In practice, this has meant that model builders have had to either linearize their models or restrict their attention to issues that could be dealt with more easily with traditional algorithms. With the enormous advance in computer technology over the last few years, it is now possible to design more robust methods for solving medium-sized nonlinear rational expectations models.

In this paper, we investigate the efficiency gains of using a Newton-Raphson approach for solving MULTIMOD, the IMF’s multicountry model of the world economy. This new approach involves stacking the equations—or combining the Type I and Type II iterations in F-T algorithm—and then employing a method first proposed by Laffargue (1990), then developed by Boucekkine (1995) and Juillard (1996), to exploit information about the repetitive and sparse structure of the full simultaneous problem.2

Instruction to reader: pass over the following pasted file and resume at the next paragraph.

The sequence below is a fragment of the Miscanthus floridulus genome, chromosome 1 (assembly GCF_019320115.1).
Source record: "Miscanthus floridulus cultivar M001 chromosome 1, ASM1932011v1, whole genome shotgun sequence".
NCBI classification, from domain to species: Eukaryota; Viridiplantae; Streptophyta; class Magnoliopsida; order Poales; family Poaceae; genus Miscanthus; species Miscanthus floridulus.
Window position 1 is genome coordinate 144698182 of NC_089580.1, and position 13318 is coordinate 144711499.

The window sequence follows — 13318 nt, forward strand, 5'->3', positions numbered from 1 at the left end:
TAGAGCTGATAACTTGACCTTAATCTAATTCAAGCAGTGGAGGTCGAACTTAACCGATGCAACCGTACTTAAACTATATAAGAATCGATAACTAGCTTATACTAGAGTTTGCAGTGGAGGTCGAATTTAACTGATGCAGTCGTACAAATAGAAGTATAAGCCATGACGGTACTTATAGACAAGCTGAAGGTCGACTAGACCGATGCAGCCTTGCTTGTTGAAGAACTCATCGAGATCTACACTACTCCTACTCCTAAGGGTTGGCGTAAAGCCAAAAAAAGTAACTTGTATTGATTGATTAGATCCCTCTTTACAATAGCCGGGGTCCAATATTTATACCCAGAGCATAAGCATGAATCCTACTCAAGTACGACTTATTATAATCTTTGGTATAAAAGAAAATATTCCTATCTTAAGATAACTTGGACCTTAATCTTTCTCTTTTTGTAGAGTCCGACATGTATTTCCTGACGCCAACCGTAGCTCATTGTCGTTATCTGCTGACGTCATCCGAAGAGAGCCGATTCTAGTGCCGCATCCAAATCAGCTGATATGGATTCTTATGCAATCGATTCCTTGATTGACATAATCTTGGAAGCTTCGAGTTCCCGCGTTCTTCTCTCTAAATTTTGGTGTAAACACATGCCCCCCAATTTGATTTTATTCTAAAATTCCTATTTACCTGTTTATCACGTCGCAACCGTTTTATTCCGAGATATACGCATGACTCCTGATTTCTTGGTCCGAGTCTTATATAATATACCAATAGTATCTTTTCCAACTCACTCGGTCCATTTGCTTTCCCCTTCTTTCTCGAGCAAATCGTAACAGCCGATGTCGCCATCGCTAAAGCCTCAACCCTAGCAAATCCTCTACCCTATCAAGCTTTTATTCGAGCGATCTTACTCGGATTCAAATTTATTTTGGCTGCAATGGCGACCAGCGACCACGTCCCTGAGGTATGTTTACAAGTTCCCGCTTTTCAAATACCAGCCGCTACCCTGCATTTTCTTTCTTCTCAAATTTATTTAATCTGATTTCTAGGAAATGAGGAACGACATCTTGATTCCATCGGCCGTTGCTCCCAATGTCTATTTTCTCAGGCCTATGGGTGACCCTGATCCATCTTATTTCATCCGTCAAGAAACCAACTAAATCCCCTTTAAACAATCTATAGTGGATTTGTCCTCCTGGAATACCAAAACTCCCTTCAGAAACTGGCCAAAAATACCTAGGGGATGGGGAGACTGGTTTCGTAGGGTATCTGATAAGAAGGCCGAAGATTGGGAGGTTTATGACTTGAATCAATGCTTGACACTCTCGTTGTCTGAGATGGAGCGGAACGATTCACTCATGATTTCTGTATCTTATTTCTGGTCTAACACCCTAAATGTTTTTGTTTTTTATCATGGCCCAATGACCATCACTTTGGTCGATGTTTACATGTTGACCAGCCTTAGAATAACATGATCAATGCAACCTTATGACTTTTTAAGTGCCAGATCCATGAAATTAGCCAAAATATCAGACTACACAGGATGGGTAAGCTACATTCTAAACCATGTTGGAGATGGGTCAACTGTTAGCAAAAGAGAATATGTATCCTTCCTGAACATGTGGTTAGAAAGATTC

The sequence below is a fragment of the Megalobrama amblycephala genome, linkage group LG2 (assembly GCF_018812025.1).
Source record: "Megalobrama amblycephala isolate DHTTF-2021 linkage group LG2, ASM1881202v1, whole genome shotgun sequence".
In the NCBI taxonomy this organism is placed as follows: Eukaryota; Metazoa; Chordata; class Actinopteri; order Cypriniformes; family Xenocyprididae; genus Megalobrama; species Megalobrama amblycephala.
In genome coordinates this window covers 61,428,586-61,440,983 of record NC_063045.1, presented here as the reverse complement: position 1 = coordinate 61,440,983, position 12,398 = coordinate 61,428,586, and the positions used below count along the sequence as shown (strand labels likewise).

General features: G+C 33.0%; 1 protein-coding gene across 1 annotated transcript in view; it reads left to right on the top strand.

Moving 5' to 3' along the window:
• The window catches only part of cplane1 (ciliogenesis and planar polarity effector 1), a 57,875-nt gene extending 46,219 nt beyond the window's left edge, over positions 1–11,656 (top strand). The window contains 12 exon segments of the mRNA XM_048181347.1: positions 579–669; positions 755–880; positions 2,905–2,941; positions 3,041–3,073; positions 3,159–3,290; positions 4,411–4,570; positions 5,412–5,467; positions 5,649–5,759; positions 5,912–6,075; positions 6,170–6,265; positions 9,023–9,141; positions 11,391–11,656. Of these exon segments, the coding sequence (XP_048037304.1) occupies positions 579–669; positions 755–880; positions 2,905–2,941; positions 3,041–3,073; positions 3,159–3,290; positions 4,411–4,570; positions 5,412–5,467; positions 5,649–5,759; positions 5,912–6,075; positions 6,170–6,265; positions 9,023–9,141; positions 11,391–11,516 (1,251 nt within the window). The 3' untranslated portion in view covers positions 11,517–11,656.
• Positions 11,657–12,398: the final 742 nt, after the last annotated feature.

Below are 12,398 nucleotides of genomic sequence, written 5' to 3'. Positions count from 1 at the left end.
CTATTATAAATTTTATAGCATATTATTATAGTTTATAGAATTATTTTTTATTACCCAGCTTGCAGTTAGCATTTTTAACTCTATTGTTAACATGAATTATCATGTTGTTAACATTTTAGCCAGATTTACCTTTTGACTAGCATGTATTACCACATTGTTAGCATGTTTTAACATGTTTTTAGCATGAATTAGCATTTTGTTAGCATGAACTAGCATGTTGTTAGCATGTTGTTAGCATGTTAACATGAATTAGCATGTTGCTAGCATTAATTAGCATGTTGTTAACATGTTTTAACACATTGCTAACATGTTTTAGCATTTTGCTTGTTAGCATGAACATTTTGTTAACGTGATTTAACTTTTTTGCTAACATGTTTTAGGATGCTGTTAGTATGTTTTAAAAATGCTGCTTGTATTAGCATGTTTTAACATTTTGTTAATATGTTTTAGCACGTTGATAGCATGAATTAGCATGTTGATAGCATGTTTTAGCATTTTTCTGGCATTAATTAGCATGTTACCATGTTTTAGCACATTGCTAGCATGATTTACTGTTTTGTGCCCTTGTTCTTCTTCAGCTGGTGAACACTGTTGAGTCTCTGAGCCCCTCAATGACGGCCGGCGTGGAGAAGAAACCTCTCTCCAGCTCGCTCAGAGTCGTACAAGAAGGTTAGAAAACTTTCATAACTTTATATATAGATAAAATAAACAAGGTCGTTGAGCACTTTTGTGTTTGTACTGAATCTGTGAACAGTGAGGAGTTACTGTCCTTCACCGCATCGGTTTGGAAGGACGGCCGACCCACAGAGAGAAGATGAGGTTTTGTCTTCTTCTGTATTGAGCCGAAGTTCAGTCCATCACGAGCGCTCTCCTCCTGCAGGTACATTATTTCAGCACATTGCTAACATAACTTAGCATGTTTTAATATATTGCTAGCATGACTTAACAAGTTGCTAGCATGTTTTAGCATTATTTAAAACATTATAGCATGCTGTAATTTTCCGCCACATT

In order to provide an estimate of the potential efficiency gains we compare the simulation times of the Laffargue-Boucekkine-Juillard (L-B-J) method with those of the F-T algorithm. Because solution times depend on the tightness of the tolerance limits these comparisons are made with both loose and tight convergence tolerances for the F-T algorithm. The L-B-J and F-T techniques are both implemented in TROLL and are solved on an IBM RS/6000 work station.